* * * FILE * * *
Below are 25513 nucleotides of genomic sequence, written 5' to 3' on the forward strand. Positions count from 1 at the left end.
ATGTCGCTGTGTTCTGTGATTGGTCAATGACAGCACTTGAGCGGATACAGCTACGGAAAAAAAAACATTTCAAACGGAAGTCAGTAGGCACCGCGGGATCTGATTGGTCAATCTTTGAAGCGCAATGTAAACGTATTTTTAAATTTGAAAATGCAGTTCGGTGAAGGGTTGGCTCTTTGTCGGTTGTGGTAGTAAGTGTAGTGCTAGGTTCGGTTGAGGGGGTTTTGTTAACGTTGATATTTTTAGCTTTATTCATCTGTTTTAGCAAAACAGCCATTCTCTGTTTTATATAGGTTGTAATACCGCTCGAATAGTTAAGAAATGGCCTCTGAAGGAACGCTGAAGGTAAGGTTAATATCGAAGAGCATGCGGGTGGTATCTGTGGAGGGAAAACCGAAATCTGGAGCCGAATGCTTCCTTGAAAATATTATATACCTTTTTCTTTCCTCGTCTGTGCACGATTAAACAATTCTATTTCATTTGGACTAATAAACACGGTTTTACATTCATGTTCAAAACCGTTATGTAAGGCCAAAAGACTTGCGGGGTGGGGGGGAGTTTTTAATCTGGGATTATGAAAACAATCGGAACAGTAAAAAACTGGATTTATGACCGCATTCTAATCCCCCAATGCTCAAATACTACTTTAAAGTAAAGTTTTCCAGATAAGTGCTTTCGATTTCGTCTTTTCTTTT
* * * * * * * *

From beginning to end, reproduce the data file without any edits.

Below are 25513 nucleotides of genomic sequence, written 5' to 3' on the forward strand. Positions count from 1 at the left end.
ATGTCGCTGTGTTCTGTGATTGGTCAATGACAGCACTTGAGCGGATACAGCTACGGAAAAAAAAACATTTCAAACGGAAGTCAGTAGGCACCGCGGGATCTGATTGGTCAATCTTTGAAGCGCAATGTAAACGTATTTTTAAATTTGAAAATGCAGTTCGGTGAAGGGTTGGCTCTTTGTCGGTTGTGGTAGTAAGTGTAGTGCTAGGTTCGGTTGAGGGGGTTTTGTTAACGTTGATATTTTTAGCTTTATTCATCTGTTTTAGCAAAACAGCCATTCTCTGTTTTATATAGGTTGTAATACCGCTCGAATAGTTAAGAAATGGCCTCTGAAGGAACGCTGAAGGTAAGGTTAATATCGAAGAGCATGCGGGTGGTATCTGTGGAGGGAAAACCGAAATCTGGAGCCGAATGCTTCCTTGAAAATATTATATACCTTTTTCTTTCCTCGTCTGTGCACGATTAAACAATTCTATTTCATTTGGACTAATAAACACGGTTTTACATTCATGTTCAAAACCGTTATGTAAGGCCAAAAGACTTGCGGGGTGGGGGGGAGTTTTTAATCTGGGATTATGAAAACAATCGGAACAGTAAAAAACTGGATTTATGACCGCATTCTAATCCCCCAATGCTCAAATACTACTTTAAAGTAAAGTTTTCCAGATAAGTGCTTTCGATTTCGTCTTTTCTTTT